Here are two articles about regional trade agreements (RTAs) and preferential trade agreements (PTAs). The more liberal The Economist magazine argues that RTAs is popular right now but it undermines full gains from global trade because they come at the expense of similar pact at the global level-- thus eroding potential global gains from global trade. Bhagwati calls preferential trade deals "termites in the trading system." See Rodrik's and Stiglitz's books and papers for a different perspectives on the benefits of globalization, the Doha Round, and free trade.
...Now Mr Nath has said “yes”. On August 28th India agreed a free-trade agreement with the ten fast-growing countries in the Association of South-East Asian Nations. ASEAN also announced a second big regional deal, with Australia and New Zealand. Coming so soon after Doha’s collapse, the two agreements sent a powerful message. The global trade talks may have stumbled, but regional pacts are pushing ahead, particularly in the fastest-growing part of the world economy. According to the World Trade Organisation (WTO), over 200 regional and bilateral agreements are in place with many more under negotiation. More than 100 came into force during Doha’s seven exasperating years.
...That is disturbing. Every trade deal should be measured on its own merits. But, for all their political appeal, bilateral and regional deals are never a substitute for progress at the WTO. Multilateral trade rounds are the foundation of the trading system because they are based on the “most favoured nation” principle—that any tariff cuts offered to one country must be offered to them all. Regional and bilateral deals are based on discrimination. They lower tariff barriers between their signatories, but not everyone else. Discrimination means that, although regional deals create new trade among their members, they may also divert it from lower-cost outsiders.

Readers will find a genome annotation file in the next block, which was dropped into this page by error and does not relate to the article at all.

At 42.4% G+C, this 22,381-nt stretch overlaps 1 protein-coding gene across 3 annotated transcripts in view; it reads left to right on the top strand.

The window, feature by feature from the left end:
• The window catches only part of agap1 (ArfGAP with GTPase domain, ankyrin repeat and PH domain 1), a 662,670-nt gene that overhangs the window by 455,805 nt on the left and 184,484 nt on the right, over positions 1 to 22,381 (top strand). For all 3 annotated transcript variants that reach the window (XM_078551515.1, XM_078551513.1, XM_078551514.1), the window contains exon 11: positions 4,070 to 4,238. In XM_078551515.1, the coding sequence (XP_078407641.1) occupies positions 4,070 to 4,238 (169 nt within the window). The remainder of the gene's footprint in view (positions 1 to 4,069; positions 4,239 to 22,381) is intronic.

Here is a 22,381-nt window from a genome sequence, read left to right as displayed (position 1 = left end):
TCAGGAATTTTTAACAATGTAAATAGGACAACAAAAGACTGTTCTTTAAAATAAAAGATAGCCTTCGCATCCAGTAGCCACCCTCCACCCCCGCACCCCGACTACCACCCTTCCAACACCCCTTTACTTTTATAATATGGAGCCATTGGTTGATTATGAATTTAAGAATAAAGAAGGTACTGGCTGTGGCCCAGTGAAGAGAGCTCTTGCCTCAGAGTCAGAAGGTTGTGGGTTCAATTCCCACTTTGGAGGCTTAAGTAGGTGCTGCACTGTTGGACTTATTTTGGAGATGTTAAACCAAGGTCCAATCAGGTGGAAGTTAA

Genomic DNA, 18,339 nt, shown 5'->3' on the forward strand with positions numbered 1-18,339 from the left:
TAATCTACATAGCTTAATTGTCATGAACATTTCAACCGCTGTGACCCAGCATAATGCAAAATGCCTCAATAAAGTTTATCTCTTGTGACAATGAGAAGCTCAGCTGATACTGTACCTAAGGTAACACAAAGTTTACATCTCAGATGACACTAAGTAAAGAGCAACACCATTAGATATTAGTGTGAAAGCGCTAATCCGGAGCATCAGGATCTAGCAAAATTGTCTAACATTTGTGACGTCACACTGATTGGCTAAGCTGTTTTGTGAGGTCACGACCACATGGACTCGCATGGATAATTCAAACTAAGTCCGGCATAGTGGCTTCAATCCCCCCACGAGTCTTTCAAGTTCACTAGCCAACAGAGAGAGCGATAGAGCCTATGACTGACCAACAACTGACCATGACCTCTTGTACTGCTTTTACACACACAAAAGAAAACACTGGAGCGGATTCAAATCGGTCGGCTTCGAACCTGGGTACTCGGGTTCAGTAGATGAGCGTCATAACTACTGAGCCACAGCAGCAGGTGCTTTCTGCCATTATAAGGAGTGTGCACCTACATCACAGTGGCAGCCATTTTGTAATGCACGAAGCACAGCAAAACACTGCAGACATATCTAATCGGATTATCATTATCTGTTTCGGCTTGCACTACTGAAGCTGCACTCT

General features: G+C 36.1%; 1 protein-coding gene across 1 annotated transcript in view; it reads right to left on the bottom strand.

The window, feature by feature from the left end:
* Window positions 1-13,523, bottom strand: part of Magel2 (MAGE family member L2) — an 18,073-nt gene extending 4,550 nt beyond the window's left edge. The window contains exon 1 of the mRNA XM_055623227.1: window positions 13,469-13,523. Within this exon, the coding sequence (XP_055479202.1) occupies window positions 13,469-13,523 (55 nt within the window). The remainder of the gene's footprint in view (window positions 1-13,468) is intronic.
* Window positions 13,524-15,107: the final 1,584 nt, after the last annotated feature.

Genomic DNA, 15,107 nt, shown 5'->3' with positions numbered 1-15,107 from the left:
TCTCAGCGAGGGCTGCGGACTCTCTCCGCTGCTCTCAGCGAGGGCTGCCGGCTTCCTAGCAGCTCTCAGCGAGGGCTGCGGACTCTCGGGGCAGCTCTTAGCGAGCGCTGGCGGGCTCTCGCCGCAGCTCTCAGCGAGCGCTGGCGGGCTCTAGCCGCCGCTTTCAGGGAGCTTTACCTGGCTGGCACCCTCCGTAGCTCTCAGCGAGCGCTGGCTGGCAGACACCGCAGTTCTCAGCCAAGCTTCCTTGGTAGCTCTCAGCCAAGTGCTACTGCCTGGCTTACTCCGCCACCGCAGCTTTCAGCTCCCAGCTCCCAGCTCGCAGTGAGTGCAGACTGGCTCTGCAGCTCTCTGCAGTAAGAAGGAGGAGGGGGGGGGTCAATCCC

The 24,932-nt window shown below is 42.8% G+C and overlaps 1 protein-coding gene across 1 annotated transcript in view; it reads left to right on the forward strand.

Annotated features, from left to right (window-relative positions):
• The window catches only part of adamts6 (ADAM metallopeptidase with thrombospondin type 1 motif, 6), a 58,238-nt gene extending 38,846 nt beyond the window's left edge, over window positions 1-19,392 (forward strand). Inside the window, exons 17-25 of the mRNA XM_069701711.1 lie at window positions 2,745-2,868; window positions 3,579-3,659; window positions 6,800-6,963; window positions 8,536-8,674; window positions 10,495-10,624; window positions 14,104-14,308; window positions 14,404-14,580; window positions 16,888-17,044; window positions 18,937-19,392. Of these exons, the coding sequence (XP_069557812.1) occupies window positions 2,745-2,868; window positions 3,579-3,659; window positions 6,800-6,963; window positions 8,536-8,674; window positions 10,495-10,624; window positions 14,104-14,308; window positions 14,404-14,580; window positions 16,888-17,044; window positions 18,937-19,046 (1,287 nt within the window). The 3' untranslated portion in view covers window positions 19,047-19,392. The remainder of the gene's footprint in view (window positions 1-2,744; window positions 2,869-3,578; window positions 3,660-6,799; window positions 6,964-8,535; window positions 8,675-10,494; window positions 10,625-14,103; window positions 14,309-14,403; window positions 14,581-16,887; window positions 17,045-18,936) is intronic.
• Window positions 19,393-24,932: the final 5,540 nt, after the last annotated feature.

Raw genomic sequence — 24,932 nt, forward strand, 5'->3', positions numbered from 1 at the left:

...On August 28th they trundled through Singapore. The ten members of the Association of South-East Asian Nations (ASEAN) agreed on a trade deal with India and reached a separate accord with Australia and New Zealand. Together, the agreements cover trade worth about $70 billion in 2006.
...These preferential deals violate the principle of “most-favoured nation” (MFN), which holds that any favour offered to one member must be offered to all. But that principle now has few defenders in the world’s trade ministries. In his new book, “Termites in the Trading System”, Jagdish Bhagwati of Columbia University points out that negotiators see any deal as a “feather in your cap”. But economists know better. By playing favourites with its trading partners, a country can dupe itself into paying more for its imports. Its consumers may switch from a low-cost supplier to a more expensive one, only because the new supplier can sell its goods duty-free and the other cannot. The consumer pays less, but the Treasury is deprived of tariff revenue. Thus discriminatory trade deals do not just hurt those left out.